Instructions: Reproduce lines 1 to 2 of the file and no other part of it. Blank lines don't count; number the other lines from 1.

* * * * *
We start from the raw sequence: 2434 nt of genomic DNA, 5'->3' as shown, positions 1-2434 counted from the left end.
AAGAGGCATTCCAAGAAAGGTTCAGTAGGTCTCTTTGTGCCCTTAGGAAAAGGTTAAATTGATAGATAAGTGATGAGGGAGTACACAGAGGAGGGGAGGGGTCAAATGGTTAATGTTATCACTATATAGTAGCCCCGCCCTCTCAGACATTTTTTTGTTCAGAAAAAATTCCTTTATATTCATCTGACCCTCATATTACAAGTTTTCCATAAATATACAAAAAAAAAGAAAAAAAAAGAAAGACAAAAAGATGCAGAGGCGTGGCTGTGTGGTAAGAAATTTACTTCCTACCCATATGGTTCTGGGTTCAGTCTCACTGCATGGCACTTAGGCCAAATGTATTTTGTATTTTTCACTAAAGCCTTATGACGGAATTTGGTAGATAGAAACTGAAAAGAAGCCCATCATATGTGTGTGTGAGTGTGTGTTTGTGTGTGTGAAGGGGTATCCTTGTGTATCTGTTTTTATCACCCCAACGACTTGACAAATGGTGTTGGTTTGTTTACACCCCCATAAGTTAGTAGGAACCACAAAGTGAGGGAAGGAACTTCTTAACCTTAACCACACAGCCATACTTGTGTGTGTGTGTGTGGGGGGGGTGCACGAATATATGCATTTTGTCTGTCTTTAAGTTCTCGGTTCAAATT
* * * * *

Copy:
We start from the raw sequence: 2434 nt of genomic DNA, 5'->3' as shown, positions 1-2434 counted from the left end.
AAGAGGCATTCCAAGAAAGGTTCAGTAGGTCTCTTTGTGCCCTTAGGAAAAGGTTAAATTGATAGATAAGTGATGAGGGAGTACACAGAGGAGGGGAGGGGTCAAATGGTTAATGTTATCACTATATAGTAGCCCCGCCCTCTCAGACATTTTTTTGTTCAGAAAAAATTCCTTTATATTCATCTGACCCTCATATTACAAGTTTTCCATAAATATACAAAAAAAAAGAAAAAAAAAGAAAGACAAAAAGATGCAGAGGCGTGGCTGTGTGGTAAGAAATTTACTTCCTACCCATATGGTTCTGGGTTCAGTCTCACTGCATGGCACTTAGGCCAAATGTATTTTGTATTTTTCACTAAAGCCTTATGACGGAATTTGGTAGATAGAAACTGAAAAGAAGCCCATCATATGTGTGTGTGAGTGTGTGTTTGTGTGTGTGAAGGGGTATCCTTGTGTATCTGTTTTTATCACCCCAACGACTTGACAAATGGTGTTGGTTTGTTTACACCCCCATAAGTTAGTAGGAACCACAAAGTGAGGGAAGGAACTTCTTAACCTTAACCACACAGCCATACTTGTGTGTGTGTGTGTGGGGGGGGTGCACGAATATATGCATTTTGTCTGTCTTTAAGTTCTCGGTTCAAATT